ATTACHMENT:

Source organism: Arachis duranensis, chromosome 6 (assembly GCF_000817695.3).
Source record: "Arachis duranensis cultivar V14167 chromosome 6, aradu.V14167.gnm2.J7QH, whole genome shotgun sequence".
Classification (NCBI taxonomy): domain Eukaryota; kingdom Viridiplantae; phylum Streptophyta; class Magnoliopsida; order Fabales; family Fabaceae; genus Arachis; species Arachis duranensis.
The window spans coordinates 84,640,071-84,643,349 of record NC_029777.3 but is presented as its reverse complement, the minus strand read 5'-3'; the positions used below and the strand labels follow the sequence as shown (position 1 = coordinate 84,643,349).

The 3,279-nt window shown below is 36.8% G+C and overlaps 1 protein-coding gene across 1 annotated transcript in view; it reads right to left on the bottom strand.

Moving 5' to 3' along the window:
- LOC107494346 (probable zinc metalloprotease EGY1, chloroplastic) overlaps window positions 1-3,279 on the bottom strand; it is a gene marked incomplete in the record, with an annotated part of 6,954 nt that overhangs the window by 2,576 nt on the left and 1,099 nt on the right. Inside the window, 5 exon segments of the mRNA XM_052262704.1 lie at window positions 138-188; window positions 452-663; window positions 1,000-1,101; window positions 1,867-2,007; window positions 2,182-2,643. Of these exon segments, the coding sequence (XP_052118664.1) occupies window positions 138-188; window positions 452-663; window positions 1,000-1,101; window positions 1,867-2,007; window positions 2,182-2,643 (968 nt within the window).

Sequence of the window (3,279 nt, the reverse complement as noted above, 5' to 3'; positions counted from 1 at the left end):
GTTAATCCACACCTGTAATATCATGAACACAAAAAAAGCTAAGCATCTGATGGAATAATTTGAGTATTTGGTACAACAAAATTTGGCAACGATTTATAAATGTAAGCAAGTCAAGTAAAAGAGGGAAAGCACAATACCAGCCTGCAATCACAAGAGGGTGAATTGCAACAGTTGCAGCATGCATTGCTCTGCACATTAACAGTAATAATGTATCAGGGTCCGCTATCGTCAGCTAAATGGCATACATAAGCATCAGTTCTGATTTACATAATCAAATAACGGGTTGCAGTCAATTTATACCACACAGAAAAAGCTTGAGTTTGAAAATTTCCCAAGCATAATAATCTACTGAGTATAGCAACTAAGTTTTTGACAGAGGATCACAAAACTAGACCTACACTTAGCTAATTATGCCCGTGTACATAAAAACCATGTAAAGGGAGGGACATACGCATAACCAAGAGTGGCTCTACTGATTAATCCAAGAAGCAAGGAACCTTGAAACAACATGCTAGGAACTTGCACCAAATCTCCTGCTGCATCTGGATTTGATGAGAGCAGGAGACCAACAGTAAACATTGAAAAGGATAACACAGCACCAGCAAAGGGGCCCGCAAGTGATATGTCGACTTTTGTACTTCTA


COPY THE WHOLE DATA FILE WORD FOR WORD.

Source organism: Arachis duranensis, chromosome 6 (assembly GCF_000817695.3).
Source record: "Arachis duranensis cultivar V14167 chromosome 6, aradu.V14167.gnm2.J7QH, whole genome shotgun sequence".
Classification (NCBI taxonomy): domain Eukaryota; kingdom Viridiplantae; phylum Streptophyta; class Magnoliopsida; order Fabales; family Fabaceae; genus Arachis; species Arachis duranensis.
The window spans coordinates 84,640,071-84,643,349 of record NC_029777.3 but is presented as its reverse complement, the minus strand read 5'-3'; the positions used below and the strand labels follow the sequence as shown (position 1 = coordinate 84,643,349).

The 3,279-nt window shown below is 36.8% G+C and overlaps 1 protein-coding gene across 1 annotated transcript in view; it reads right to left on the bottom strand.

Moving 5' to 3' along the window:
- LOC107494346 (probable zinc metalloprotease EGY1, chloroplastic) overlaps window positions 1-3,279 on the bottom strand; it is a gene marked incomplete in the record, with an annotated part of 6,954 nt that overhangs the window by 2,576 nt on the left and 1,099 nt on the right. Inside the window, 5 exon segments of the mRNA XM_052262704.1 lie at window positions 138-188; window positions 452-663; window positions 1,000-1,101; window positions 1,867-2,007; window positions 2,182-2,643. Of these exon segments, the coding sequence (XP_052118664.1) occupies window positions 138-188; window positions 452-663; window positions 1,000-1,101; window positions 1,867-2,007; window positions 2,182-2,643 (968 nt within the window).

Sequence of the window (3,279 nt, the reverse complement as noted above, 5' to 3'; positions counted from 1 at the left end):
GTTAATCCACACCTGTAATATCATGAACACAAAAAAAGCTAAGCATCTGATGGAATAATTTGAGTATTTGGTACAACAAAATTTGGCAACGATTTATAAATGTAAGCAAGTCAAGTAAAAGAGGGAAAGCACAATACCAGCCTGCAATCACAAGAGGGTGAATTGCAACAGTTGCAGCATGCATTGCTCTGCACATTAACAGTAATAATGTATCAGGGTCCGCTATCGTCAGCTAAATGGCATACATAAGCATCAGTTCTGATTTACATAATCAAATAACGGGTTGCAGTCAATTTATACCACACAGAAAAAGCTTGAGTTTGAAAATTTCCCAAGCATAATAATCTACTGAGTATAGCAACTAAGTTTTTGACAGAGGATCACAAAACTAGACCTACACTTAGCTAATTATGCCCGTGTACATAAAAACCATGTAAAGGGAGGGACATACGCATAACCAAGAGTGGCTCTACTGATTAATCCAAGAAGCAAGGAACCTTGAAACAACATGCTAGGAACTTGCACCAAATCTCCTGCTGCATCTGGATTTGATGAGAGCAGGAGACCAACAGTAAACATTGAAAAGGATAACACAGCACCAGCAAAGGGGCCCGCAAGTGATATGTCGACTTTTGTACTTCTA